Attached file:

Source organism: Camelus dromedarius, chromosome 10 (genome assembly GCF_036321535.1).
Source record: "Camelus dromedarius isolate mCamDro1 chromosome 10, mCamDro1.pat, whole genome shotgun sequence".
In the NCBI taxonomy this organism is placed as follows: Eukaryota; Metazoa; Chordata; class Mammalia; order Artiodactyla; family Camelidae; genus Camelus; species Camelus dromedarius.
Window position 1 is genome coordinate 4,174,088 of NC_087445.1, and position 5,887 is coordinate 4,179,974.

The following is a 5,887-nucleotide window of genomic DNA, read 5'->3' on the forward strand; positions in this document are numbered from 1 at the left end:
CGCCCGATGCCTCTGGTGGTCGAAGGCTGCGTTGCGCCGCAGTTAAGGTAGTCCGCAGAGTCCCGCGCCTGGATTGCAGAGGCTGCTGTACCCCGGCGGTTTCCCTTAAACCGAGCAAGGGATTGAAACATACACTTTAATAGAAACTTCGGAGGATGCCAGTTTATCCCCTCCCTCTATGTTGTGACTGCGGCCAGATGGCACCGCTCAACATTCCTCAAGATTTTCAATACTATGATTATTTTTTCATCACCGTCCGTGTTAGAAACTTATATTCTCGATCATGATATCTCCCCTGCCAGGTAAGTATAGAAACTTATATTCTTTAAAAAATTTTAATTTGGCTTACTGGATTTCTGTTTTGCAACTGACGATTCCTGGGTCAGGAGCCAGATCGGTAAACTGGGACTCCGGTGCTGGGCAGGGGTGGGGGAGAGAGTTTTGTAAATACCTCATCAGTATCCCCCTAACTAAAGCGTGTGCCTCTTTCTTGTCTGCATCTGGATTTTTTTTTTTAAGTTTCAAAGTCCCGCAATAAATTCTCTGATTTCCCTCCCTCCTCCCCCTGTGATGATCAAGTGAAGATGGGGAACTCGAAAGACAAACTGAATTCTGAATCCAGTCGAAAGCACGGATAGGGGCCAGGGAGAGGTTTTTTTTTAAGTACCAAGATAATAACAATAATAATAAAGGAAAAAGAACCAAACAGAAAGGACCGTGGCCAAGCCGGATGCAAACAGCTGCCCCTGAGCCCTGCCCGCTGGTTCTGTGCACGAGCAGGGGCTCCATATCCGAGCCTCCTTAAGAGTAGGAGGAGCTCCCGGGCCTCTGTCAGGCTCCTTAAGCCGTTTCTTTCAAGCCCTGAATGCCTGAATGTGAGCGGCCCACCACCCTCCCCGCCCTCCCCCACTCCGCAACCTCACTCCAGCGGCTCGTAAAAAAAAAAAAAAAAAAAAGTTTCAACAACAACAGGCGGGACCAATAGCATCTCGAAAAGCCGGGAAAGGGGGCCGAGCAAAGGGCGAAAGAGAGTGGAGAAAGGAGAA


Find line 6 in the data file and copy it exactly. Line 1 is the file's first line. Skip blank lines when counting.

CGCCCGATGCCTCTGGTGGTCGAAGGCTGCGTTGCGCCGCAGTTAAGGTAGTCCGCAGAGTCCCGCGCCTGGATTGCAGAGGCTGCTGTACCCCGGCGGTTTCCCTTAAACCGAGCAAGGGATTGAAACATACACTTTAATAGAAACTTCGGAGGATGCCAGTTTATCCCCTCCCTCTATGTTGTGACTGCGGCCAGATGGCACCGCTCAACATTCCTCAAGATTTTCAATACTATGATTATTTTTTCATCACCGTCCGTGTTAGAAACTTATATTCTCGATCATGATATCTCCCCTGCCAGGTAAGTATAGAAACTTATATTCTTTAAAAAATTTTAATTTGGCTTACTGGATTTCTGTTTTGCAACTGACGATTCCTGGGTCAGGAGCCAGATCGGTAAACTGGGACTCCGGTGCTGGGCAGGGGTGGGGGAGAGAGTTTTGTAAATACCTCATCAGTATCCCCCTAACTAAAGCGTGTGCCTCTTTCTTGTCTGCATCTGGATTTTTTTTTTTAAGTTTCAAAGTCCCGCAATAAATTCTCTGATTTCCCTCCCTCCTCCCCCTGTGATGATCAAGTGAAGATGGGGAACTCGAAAGACAAACTGAATTCTGAATCCAGTCGAAAGCACGGATAGGGGCCAGGGAGAGGTTTTTTTTTAAGTACCAAGATAATAACAATAATAATAAAGGAAAAAGAACCAAACAGAAAGGACCGTGGCCAAGCCGGATGCAAACAGCTGCCCCTGAGCCCTGCCCGCTGGTTCTGTGCACGAGCAGGGGCTCCATATCCGAGCCTCCTTAAGAGTAGGAGGAGCTCCCGGGCCTCTGTCAGGCTCCTTAAGCCGTTTCTTTCAAGCCCTGAATGCCTGAATGTGAGCGGCCCACCACCCTCCCCGCCCTCCCCCACTCCGCAACCTCACTCCAGCGGCTCGTAAAAAAAAAAAAAAAAAAAAGTTTCAACAACAACAGGCGGGACCAATAGCATCTCGAAAAGCCGGGAAAGGGGGCCGAGCAAAGGGCGAAAGAGAGTGGAGAAAGGAGAA